"A sample from the moon Phobos, which is much easier to reach than the Red Planet itself, would almost surely contain martian material blasted off [Mars] from large asteroid impacts," Purdue University Professor Jay Melosh said.
"If life on Mars exists or existed within the last 10 million years, a mission to Phobos could yield our first evidence of life beyond Earth," he said in a university release Friday.
"We are talking little green microbes, not little green men," Melosh said.
Melosh led a team chosen by NASA's Planetary Protection Office to evaluate if a sample from Phobos could contain enough recent material from Mars to include viable martian organisms.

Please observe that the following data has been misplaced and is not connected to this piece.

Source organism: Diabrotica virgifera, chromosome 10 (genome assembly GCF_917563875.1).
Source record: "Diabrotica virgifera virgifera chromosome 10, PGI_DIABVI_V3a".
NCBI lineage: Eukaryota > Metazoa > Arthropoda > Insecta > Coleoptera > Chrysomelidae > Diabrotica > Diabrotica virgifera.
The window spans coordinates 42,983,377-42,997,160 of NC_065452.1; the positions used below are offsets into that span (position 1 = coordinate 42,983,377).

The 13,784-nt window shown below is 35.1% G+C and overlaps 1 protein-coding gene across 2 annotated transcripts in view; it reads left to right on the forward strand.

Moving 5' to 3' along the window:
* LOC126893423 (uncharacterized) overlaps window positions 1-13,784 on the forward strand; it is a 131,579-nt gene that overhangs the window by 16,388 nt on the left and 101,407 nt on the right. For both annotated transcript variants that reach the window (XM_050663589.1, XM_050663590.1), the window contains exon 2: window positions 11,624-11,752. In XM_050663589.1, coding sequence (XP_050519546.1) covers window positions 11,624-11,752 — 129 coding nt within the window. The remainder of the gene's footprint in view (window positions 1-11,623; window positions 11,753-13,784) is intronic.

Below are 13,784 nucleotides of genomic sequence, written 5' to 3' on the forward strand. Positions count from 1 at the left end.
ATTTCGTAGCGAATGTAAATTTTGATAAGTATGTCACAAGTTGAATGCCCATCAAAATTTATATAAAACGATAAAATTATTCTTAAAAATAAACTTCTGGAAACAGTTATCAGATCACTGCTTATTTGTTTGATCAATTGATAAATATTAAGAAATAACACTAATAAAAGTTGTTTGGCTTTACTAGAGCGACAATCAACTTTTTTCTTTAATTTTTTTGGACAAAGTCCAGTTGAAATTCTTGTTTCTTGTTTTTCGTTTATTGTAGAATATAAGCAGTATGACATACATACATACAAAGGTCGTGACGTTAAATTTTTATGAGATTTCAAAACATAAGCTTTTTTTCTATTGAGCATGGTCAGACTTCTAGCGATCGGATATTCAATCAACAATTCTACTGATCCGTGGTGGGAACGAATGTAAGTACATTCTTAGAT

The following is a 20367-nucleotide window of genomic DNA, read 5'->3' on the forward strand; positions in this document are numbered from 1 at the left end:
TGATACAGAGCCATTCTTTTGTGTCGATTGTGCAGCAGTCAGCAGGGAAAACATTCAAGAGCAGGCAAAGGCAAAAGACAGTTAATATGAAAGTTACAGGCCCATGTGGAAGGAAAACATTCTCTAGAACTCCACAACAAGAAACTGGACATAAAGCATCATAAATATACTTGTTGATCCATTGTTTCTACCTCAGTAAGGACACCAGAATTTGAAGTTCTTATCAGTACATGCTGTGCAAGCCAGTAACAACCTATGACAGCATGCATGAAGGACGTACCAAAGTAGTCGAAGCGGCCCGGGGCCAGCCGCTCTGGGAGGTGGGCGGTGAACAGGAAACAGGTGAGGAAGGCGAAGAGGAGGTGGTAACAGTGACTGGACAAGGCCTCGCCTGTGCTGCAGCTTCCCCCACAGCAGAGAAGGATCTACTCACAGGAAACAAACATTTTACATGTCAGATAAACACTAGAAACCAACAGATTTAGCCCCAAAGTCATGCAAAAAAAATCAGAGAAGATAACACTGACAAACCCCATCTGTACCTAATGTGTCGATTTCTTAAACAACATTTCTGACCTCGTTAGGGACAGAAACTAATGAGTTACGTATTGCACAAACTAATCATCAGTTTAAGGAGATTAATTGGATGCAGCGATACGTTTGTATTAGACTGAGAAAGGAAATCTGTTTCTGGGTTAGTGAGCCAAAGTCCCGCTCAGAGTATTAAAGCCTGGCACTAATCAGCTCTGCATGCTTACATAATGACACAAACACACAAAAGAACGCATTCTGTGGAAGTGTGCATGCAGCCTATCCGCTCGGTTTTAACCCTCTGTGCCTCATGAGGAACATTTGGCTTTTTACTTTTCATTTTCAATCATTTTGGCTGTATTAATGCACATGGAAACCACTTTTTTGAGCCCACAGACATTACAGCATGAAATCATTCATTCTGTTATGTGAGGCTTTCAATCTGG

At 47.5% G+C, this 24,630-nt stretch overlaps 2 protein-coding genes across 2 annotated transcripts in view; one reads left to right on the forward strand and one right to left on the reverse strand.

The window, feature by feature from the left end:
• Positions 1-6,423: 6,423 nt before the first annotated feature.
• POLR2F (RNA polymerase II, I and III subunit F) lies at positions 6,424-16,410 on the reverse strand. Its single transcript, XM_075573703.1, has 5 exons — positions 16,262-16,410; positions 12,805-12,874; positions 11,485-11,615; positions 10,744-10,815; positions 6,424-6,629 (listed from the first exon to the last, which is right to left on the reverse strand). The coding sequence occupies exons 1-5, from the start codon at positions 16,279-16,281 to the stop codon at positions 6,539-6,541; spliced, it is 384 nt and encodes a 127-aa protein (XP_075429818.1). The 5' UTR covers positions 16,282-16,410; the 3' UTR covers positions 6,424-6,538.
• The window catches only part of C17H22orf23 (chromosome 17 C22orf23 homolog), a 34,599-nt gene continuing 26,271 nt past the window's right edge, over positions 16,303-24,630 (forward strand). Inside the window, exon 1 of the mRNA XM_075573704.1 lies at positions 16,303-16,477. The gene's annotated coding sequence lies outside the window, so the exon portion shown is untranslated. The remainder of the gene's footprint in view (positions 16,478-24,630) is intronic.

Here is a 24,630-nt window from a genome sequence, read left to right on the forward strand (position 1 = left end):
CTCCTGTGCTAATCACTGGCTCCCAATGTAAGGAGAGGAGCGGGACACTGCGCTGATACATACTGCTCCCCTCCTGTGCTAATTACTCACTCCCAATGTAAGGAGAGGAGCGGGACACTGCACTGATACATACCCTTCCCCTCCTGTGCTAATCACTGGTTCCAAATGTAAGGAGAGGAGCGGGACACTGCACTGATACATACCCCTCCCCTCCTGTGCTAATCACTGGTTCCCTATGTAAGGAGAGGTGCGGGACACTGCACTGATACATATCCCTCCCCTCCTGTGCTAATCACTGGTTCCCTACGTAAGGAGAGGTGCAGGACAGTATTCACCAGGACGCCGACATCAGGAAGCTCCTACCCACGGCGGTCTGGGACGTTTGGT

The team concluded a 200-gram sample scooped from the surface of Phobos could contain, on average, about one-tenth of a milligram of Mars surface material launched in the past 10 million years.
"Approximately one ton of martian material lands on Earth every year," Melosh said. "There is a lot more swapping back and forth of material within our solar system than people realize."
There is ongoing international interest in a Phobos mission, he said, and such a possibility will likely be a recurring topic as NASA reformulates its Mars Exploration Program.
A NASA report issued June 26 said the martian moons are "important destinations that may provide much of the value of human surface exploration at reduced cost and risk."